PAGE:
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Crystal Bridges overlaps two great exhibits


This article was published January 23, 2014 at 2:44 a.m.

Images of Georgia O’Keeffe and Alfred Stieglitz greet visitors to “The Artists’ Eye” exhibition at Crystal Bridges Museum of American Art in Bentonville.

BENTONVILLE - Any time is a fine time to visit Crystal Bridges Museum of American Art, the worldclass showcase that has put Arkansas on the international cultural map.

But this weekend or next marks an ideal occasion to make the 220-mile drive north from central Arkansas for an overnight in Bentonville. That’s because two major temporary exhibitions are on view, one at the end of its stay and the other newly opened.

At the delightfully designed museum until Feb. 3 is “The Artists’ Eye: Georgia O’Keeffe and the Alfred Stieglitz Collection.” It encompasses not only notable O’Keeffe canvases and Stieglitz photographs but also European and African masterpieces that go beyond the museum’s normal American boundaries.

Unveiled last Saturday and on view until April 21 is “At First Sight: Collecting the American Watercolor,” a show touted as reflecting “the first love” of billionaire Alice Walton, museum founder and board chairman. Included are watercolors by O’Keeffe and other luminaries such as Thomas Hart Benton, John Singer Sargent, Winslow Homer and Andrew Wyeth.

Also newly on display is an important addition to Crystal Bridges’ awesome permanent collection, which was assembled in short order for the museum’s opening in November 2011. The work is Edward Hopper’s Journey to Blackwell Island, bought in May for $19.2 million, the second highest price ever for one of his paintings at auction.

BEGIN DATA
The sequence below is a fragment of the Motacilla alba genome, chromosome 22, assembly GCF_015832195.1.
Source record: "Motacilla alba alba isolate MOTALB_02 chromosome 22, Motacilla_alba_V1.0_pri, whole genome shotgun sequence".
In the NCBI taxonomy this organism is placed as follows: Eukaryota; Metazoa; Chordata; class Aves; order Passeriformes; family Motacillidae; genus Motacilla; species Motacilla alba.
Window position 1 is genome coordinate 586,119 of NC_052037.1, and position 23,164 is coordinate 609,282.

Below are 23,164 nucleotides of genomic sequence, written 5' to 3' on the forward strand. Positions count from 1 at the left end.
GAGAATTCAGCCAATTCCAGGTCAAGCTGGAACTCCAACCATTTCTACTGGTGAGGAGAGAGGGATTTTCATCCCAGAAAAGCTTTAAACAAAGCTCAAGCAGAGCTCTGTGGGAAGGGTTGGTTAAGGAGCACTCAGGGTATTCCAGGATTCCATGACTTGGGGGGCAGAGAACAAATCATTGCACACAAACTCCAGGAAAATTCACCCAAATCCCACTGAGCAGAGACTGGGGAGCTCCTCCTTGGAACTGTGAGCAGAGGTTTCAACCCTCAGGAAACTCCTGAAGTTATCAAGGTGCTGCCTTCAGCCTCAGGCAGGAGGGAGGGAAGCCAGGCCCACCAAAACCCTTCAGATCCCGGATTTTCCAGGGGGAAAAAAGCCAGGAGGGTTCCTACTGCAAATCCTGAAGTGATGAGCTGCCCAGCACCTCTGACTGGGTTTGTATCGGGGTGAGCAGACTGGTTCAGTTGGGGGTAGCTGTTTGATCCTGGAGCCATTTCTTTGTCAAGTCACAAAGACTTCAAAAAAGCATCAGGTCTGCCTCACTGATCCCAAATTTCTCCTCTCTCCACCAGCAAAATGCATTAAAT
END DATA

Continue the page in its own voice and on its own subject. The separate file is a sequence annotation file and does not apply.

The comprehensive range of the museum’s holdings is made clear in its “Collection Highlights” brochure, designed to lead visitors counterclockwise on the roughly circular path past the permanent collection.

Early American portraiture is exemplified by Charles Willson Peale’s George Washington, painted in 1779 and showing the founding father as a military commander. Impressionist Mary Cassatt is represented by The Reader, an enchanting 1877 work of a young woman holding a large book.

Icons of the 20th century on the highlights list include Norman Rockwell’s muscular 1943 Rosie the Riveter magazine cover illustration, Mark Rothko’s luminous No. 210/211 (Orange) field painting from 1960 and Andy Warhol’s ethereal 1985 Dolly Parton portrait.

The European gems in “Through the Artists’ Eye,” donated to Tennessee’s Fisk University by O’Keeffe in 1949 after Stieglitz’s death, are highlighted by canvases from Pierre-Auguste Renoir, Paul Cezanne and Henri Toulouse-Lautrec. Also on display are four works by 19th-century African artists, including a stunning Kota reliquary guardian figure.

The “At First Sight” exhibit, according to a museum news release, “offers a glimpse into how [Alice Walton’s] early interest in watercolor grew into a lifelong love of art.” The watercolors will be on display for only three months because their exposure to light needs to be limited.

There’s outdoor art at Crystal Bridges as well. Six hiking trails a half-mile or mile in length lace the naturally landscaped grounds, passing 17 contemporary sculptures. Among the more whimsical is Andre Harvey’s Stella, a rotund bronze porker weighing in at 560 pounds. Though not a razorback, Stella does add a morsel of Arkansas flavor.

Crystal Bridges Museum in Bentonville is open 10 a.m.-6 p.m. Saturdays and Sundays, 11 a.m.-6 p.m. Mondays and Thursdays, 11 a.m.-9 p.m. Wednesdays and Fridays, closed on Tuesdays. General admission is free, as is the “At First Sight” exhibition. There’s a $5 charge for visitors over age 18 to see “The Artists’ Eye” exhibition, with no fee after 5 p.m. Wednesdays. Call (479) 418-5700or visit

Bentonville offers plenty of lodging and dining choices. On a recent visit, Microtel by Wyndham provided a comfortable room with breakfast for $67 plus tax. Dinners at Tavola Trattoria and Table Mesa in downtown Bentonville were delicious if a bit pricey.

Weekend, Pages 36 on 01/23/2014

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